BJ  The first National. I don’t have any figures on that.  I know the one that was in Santa Monica, they had a fantastic crowd for that.  I think it was the most exciting experience of my life to stand up on that stage and look out seeing three long blocks, these were LONG city blocks up Wiltshire Blvd, up that way and three blocks of Ocean this way and three blocks of Ocean that way and they were absolutely solid jam packed with dancers.  When you looked at them standing still it was interesting.  You couldn’t tell where one square stopped and the other one began It was just a sea of heads. 

 

BB Right 

 

BJ  And you may want to edit this out of the tape, but the nearest thing I could see when you started calling, it looked like the look that when you look into a garbage can that has maggots in it.  And it’s just the whole thing started to work.  You couldn’t tell except that it was all moving.  It was a very fabulous thing. 

 

BB Well that was the Diamond Jubilee. 

 

BJ  That Diamond Jubilee was absolutely fantastic.

 

BB You know, a thought just occurred to me.  As you stood on the stage and looked down those, what was it, four blocks, was there a time lapse.  Well I suppose you couldn’t really tell the reaction of the dancers that far away. 

 

BJ  Uh, though there wasn’t a time lapse as such because the way they had the sound hooked up, they had on every light post going into the streets they had speakers and the ones that were facing were out of phase with the ones that were going this way. 

 

BB  OK 

 

BJ  The sound was very good.  There was no problem with the sound up and down.  They had put some white stuff on the street

 

BB Yeah, powder 

 

BJ  that was a pretty good surface to dance on.  The only problem was that streets have natural slopes over to the side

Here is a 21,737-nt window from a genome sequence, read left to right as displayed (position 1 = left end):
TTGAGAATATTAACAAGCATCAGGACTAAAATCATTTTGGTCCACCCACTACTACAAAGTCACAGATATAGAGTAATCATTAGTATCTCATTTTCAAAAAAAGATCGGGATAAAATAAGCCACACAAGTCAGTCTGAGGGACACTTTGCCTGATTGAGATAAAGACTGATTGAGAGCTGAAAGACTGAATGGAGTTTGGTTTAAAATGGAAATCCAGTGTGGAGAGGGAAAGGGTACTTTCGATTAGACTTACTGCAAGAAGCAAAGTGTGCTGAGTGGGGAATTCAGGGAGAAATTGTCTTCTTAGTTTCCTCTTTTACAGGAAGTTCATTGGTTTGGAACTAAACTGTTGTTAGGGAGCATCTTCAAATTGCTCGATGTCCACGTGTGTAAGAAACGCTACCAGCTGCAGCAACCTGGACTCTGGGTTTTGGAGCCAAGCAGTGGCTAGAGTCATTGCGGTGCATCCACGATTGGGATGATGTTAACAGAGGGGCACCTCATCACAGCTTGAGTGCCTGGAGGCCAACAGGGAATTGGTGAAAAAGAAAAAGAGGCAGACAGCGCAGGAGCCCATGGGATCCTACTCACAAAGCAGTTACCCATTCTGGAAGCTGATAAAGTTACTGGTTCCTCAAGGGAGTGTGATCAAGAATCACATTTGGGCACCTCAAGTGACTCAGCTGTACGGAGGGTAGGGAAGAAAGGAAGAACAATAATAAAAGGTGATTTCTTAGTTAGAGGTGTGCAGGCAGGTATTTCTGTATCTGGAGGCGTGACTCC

BB Right

 

BJ and people tended to start in the middle and drift out toward the outside 

 

BB Right 

 

BJ I remember one particular thing that I thought was so very clever.  One of the ladies there had a very long, uh, I guess you’d call it a prairie outfit like. 

 

BB OK  

 

BJ Long skirt and in the bottom of the skirt she had sewn in little lead fish things, fish weights, fish line weights.  And when she swung the skirt spread out like so.  And boy the crowd backed off real quick because they’d get hit with those things once in a while.  It really let them know.  But they gave her room.  It was no problem.  It was wall to wall people 

 

BB You only get hit once. 

 

BJ Absolutely fantastic.

 

BJ  Soooo then National Conventions were in.  Square dancing was in.  Things happened.  And along the line here someplace in about April of 1970 I was honored to be elected to the American Square Dance Hall of Fame.  And, uh, I was a member of the Board of Directors of CALLERLAB.  I started recording in 1951.  This was an interesting tale.  How I got started recording. 

 

BB  OK 

 

BJ  Uh,  In the first place, I would never have had the guts to do what had to be done to get started recording.  But there was a gentleman here in Santa Barbara who was of Dutch descent.  His name was Killian Van Rensler Lansing and I think he had something to do with one of the old cruise ships back in New York ages ago. But his family ?????? But Killian was very much enthused with my square dance calling and he thought that I had a clear voice and I should be on record.  After we had a round up here where we had brought in live music from Los Angeles.  He hired the band to come over to one of our square dancer’s house that had a concrete floor and a big living room.  He invited them over to have a little after party after that to record.  He had a gentleman here in town who was a very fine recording artist.  He had recorded Segovia a lot ‑ a classical guitarist.

 

BB Oh yeah, I know Segovia. 

 

BJ  He was the epitome of sound equipment.  That guy had the state of the art equipment all the time.  And he recorded a trial record, I guess you would call it. A couple of them . And gave them ‑ they recorded on disk ‑ and gave it to Killian.  And Killian went down to Los Angeles and the first place he went to I think, he went to MacGregor, C.P. MacGregor.

 

BB Right